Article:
The two industries served by Rainmaker Group — apartments and casinos — may seem as different as oil and water. But the Atlanta-based software and services firm caters to both by making the task of filling units and hotel rooms less risky. Rainmaker helps apartment owners gauge real-time, comparable rents. The company also enables casino hotels to reward their most profitable guests and increase the odds they'll return for another visit.
Since its founding in 1998, Rainmaker has worked with apartment firms such as Archstone-Smith, Equity Residential, Post Properties and Simpson Housing. The firm has alsonetted a bevy of leading casino hoteliers including MGM Mirage and Trump Entertainment Resorts. NREI recently spoke to Farley about how Rainmaker software is driving revenue growth for more than 500,000 combined multifamily and hotel units.
NREI: How do your profit-optimization products for apartment operators work?
Farley: They let multifamily housing operators maximize revenue from apartment leases. The software looks at data and accounts for seasonal and recent demand, and how much traffic they're getting. It also takes into account different types of leases, those that [originate] at the beginning and end of the month. Plus, it factors in vacancy costs, new demand versus renewal demand and lead times for lease applications.
NREI: How does this technology benefit REITs and other apartment owners/operators?
Farley: Executives always want the most current market information. This allows them to change prices immediately and gauge when markets are changing from good to soft, or vice versa. A COO can view the portfolio's performance, look at traffic and pricing over a set period and get a more accurate picture of his company and the industry. Stock analysts are starting to ask REITs if they're using revenue-management solutions.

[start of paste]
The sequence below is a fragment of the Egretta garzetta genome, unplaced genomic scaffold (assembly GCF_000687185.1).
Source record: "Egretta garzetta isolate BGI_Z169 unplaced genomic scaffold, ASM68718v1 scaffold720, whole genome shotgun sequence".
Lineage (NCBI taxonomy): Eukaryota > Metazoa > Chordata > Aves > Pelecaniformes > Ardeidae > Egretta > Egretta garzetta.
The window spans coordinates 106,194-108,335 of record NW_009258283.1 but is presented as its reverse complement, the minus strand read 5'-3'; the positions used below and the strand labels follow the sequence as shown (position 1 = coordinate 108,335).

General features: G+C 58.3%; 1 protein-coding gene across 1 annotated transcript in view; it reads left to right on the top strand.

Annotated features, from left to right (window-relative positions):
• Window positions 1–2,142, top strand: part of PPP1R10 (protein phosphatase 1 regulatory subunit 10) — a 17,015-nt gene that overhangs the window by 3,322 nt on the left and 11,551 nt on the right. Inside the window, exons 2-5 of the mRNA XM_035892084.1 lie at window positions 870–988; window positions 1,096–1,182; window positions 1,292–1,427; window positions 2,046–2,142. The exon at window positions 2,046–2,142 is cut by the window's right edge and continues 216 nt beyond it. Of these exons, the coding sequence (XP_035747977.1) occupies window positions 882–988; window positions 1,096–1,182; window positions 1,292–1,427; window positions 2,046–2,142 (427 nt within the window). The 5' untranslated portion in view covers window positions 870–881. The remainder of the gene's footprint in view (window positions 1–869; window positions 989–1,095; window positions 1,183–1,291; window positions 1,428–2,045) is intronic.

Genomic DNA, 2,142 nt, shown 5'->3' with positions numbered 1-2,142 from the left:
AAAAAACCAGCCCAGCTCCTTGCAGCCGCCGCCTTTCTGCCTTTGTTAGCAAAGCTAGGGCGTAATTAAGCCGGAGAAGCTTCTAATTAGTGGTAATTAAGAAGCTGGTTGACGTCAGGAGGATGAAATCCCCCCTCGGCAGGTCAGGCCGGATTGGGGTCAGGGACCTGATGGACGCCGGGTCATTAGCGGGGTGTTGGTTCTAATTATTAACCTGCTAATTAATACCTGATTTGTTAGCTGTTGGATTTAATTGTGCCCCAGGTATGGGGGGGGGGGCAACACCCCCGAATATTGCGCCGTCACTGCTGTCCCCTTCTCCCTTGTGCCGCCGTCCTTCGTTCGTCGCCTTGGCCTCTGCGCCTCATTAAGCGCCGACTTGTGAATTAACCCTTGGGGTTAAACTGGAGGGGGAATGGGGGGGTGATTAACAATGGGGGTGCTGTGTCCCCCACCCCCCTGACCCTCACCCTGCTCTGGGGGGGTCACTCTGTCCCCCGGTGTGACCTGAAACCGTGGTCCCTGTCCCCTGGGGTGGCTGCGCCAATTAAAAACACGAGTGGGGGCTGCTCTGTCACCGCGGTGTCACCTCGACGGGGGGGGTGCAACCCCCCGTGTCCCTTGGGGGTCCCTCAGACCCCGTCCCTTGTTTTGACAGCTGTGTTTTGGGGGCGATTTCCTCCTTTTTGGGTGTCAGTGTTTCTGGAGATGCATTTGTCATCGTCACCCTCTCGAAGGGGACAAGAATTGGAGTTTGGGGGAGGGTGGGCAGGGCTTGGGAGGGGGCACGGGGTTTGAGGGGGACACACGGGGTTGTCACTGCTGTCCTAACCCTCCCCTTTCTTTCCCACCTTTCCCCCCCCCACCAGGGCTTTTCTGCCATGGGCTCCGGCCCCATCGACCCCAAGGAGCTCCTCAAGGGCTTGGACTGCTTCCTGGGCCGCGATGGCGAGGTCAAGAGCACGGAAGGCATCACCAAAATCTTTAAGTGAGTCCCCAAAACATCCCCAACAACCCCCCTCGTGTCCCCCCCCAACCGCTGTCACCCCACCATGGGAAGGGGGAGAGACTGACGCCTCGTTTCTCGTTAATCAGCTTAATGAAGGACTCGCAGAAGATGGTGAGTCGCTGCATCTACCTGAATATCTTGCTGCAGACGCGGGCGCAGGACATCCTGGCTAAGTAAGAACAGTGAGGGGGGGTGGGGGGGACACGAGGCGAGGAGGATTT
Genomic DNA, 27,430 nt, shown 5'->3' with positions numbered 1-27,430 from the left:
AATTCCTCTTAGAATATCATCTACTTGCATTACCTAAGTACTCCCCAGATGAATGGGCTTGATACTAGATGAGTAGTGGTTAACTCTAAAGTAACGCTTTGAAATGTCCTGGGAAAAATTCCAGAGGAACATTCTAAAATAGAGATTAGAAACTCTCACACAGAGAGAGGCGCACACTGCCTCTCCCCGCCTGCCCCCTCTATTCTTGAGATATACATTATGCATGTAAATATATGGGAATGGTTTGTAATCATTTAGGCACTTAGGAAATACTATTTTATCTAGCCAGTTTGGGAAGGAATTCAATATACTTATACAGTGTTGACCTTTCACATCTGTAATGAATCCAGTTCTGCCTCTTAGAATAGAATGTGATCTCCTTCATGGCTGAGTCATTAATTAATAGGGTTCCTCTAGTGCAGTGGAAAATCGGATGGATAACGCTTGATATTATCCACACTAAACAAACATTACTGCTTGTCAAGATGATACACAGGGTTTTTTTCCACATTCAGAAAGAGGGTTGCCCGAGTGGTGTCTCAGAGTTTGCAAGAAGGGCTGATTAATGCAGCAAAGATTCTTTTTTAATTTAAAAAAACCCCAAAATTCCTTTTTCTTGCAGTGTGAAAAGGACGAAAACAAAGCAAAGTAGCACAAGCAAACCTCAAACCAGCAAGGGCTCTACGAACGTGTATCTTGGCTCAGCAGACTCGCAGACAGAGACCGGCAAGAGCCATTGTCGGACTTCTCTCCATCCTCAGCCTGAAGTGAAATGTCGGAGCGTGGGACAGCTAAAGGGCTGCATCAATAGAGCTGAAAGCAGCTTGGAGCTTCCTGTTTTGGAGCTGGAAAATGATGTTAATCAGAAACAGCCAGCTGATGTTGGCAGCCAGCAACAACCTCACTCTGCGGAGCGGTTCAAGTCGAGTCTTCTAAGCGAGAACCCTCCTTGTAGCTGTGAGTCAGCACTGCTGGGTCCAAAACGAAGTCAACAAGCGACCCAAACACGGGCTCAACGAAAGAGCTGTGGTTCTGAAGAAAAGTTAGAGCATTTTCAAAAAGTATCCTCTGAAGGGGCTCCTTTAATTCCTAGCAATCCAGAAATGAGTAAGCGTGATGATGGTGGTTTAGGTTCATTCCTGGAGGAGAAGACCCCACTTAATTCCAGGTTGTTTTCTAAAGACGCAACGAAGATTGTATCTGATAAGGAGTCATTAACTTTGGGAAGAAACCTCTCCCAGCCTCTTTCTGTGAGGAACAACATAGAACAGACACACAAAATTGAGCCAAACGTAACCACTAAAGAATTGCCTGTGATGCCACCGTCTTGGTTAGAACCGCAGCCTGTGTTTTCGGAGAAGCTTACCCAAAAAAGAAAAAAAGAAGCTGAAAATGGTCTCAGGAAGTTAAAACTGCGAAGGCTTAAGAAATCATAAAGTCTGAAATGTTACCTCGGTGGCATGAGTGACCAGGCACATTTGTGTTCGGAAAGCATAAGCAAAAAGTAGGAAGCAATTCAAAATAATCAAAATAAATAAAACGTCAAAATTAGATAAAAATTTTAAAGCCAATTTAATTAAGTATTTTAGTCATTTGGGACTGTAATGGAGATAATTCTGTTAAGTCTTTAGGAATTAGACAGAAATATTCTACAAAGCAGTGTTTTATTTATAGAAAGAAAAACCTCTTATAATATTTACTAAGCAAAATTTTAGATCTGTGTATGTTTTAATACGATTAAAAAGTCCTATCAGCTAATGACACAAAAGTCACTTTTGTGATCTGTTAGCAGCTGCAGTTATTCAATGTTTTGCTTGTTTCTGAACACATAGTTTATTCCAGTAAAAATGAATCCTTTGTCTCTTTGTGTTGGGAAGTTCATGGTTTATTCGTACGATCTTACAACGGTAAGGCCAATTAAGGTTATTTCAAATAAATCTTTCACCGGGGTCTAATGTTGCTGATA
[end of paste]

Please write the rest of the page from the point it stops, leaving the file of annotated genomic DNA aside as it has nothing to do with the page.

NREI: How do you measure the effectiveness of these products?
Farley: We measure [additional] revenue per unit on a monthly basis. The minimum revenue lift has been 3% and the top is 5%, with an average [revenue increase] of 3.8%. Results are confirmed with third-party validations from independent accounting firms.
NREI: Your typical clients are apartment REITs. Can this system benefit smaller owners?
Farley: We've worked hard to scale the operation both up and down. Our smallest apartment customer has 4,000 units.
NREI: How does the casino hotel product help determine the “value” of each guest?
Farley: It's done by factoring in property demand, guests' gaming tendencies and other variables to set room rates. Casino companies already have rich databases. For example, with Harrah's Total Reward program, a guest will get a number based on who they are, what they're spending and what their value to the company is — a value that can also come from food and beverage and spa use, or even golf use.
NREI: How can casino hoteliers gauge their “marginalized revenue”?
Farley: If you play and lose $100, the casino's margin on that isn't a full $100. There are labor costs, for example. When they're pulling in non-room revenue sources, such as on-premises restaurants they don't own, the hoteliers are getting a marginalized percent.
NREI: What are the costs for the two products?
Farley: In the multifamily sector, costs range from $1.75 to $3.50 per unit, per month. Casino costs are tiered based on the number of rooms.